Just to be absolutely clear, I was only in Baghdad for a week, more than a year ago. A cushy week, at that, where I stayed in our compound, ate freshly-baked pastries, and asked the Iraq team a lot of questions about their work. I left the compound once to go to the green zone. We went directly back afterward. I had no close calls, no kidnap attempts, and no experience with live fire of any kind. I saw Baghdad through the window of our battered Mercedes and briefly from the roof of our apartment building.
I know an awful lot of people who’ve been to Iraq. Just about everyone at IMC, for one thing. My friend Kerry, for another. A monitoring and evacuation specialist who got sent home because it was too dangerous for non-permanent staff. My cousin, a Kuwaiti, who translated for UPI. A contractor who carried a secret gun so that “he wouldn’t end up in a video in CNN.” I am not trying to say I have anything in common with them.
I’ve just got me, and my experience. I went to Baghdad, I ate a lot of carbs, I listened to a lot of music on my laptop to drown out the explosions I could always hear in the distance. I was there the week the surge started and the Iranian ambassador was taken. I heard two bazaar bombings. I discovered mortar fire sounds just exactly like it does on M*A*S*H (the mortar fire is much louder near the green zone).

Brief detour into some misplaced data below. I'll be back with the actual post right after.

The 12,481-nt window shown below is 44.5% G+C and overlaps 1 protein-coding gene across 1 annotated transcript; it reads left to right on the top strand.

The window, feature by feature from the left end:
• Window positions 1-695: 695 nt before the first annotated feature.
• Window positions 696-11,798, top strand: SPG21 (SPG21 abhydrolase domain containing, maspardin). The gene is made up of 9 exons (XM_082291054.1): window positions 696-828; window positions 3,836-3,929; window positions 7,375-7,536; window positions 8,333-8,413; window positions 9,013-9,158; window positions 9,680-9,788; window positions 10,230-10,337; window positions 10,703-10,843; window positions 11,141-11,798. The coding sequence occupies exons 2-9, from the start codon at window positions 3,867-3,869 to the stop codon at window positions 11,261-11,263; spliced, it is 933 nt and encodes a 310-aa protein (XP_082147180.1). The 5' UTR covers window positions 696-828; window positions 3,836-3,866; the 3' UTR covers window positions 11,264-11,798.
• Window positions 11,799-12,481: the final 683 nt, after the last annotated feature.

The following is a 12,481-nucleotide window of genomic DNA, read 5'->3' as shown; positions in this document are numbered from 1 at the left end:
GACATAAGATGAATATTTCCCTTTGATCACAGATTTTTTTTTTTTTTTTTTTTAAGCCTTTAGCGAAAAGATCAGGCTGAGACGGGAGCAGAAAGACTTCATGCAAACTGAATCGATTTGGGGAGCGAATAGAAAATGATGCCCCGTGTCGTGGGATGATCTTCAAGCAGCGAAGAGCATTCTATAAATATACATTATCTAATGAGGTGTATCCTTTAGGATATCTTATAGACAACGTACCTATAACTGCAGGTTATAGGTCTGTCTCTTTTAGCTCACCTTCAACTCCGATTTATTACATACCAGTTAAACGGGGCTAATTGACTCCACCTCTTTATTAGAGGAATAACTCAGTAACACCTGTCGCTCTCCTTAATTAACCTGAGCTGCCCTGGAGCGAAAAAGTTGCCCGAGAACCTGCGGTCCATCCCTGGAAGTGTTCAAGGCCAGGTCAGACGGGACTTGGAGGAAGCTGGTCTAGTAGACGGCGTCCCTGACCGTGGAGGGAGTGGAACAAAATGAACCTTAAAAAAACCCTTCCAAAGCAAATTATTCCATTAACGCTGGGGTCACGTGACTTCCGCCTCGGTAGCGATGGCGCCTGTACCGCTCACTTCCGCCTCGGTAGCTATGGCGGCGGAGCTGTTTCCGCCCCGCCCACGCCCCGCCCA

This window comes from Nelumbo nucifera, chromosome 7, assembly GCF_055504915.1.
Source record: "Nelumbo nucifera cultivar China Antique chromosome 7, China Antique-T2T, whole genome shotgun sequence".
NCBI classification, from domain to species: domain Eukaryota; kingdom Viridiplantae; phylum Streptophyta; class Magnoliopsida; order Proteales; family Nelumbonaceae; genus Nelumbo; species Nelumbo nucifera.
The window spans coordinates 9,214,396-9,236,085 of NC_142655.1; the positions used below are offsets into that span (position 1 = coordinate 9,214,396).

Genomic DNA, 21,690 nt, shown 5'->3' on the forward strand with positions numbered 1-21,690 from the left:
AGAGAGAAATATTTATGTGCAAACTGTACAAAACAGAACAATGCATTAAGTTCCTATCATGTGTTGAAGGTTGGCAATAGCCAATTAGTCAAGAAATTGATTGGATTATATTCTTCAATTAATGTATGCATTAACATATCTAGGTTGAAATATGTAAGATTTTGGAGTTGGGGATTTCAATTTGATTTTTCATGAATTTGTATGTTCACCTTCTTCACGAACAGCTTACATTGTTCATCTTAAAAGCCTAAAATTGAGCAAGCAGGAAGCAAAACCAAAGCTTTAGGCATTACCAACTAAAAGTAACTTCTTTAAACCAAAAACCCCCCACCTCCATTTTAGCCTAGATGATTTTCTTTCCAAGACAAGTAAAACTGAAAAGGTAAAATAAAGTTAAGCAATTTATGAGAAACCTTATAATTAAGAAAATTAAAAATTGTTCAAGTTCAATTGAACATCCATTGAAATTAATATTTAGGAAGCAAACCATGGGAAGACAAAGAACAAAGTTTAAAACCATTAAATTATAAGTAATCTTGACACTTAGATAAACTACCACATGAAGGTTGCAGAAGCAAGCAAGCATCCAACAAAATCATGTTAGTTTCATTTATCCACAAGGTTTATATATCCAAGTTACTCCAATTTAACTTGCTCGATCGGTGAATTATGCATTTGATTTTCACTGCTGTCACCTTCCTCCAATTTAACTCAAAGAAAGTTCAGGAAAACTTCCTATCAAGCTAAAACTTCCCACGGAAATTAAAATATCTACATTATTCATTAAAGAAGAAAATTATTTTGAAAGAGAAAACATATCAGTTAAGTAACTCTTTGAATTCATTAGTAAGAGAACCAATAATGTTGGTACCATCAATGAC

I remember every tiny detail of that trip. What the detergent in the sheets smelled like. The flavor and texture of the little cookies the cook made. And the music I played. One song in particular, I listened to many, many times. Love is the Movement. I’ve got it on my iPod. I still love the song, but it gives me nightmares. I flinch when I see it on my playlist, and I always listen to it anyway.
Iraq was real. We were doing work that really, really mattered there, and it was some of the best work that can be done in Iraq. If we hadn’t been doing it, no one else could have. (You don’t, honestly, feel that way all that often. Usually you know that if you don’t do it, World Vision or CARE probably will.) I talked to my colleagues in that office – who were, to a person, traumatized and shell-shocked – and they were utterly committed to what they did. They knew their work had damaged them and they thought it was worth the trade-off.
If I didn’t have my son, I’d still be in that office today.
I heard Love is the Movement on my bus ride home. I donated some money to my former employer this evening, and I did the thing I hate and designated it for Iraq programs. I’m going to wake up crying tonight.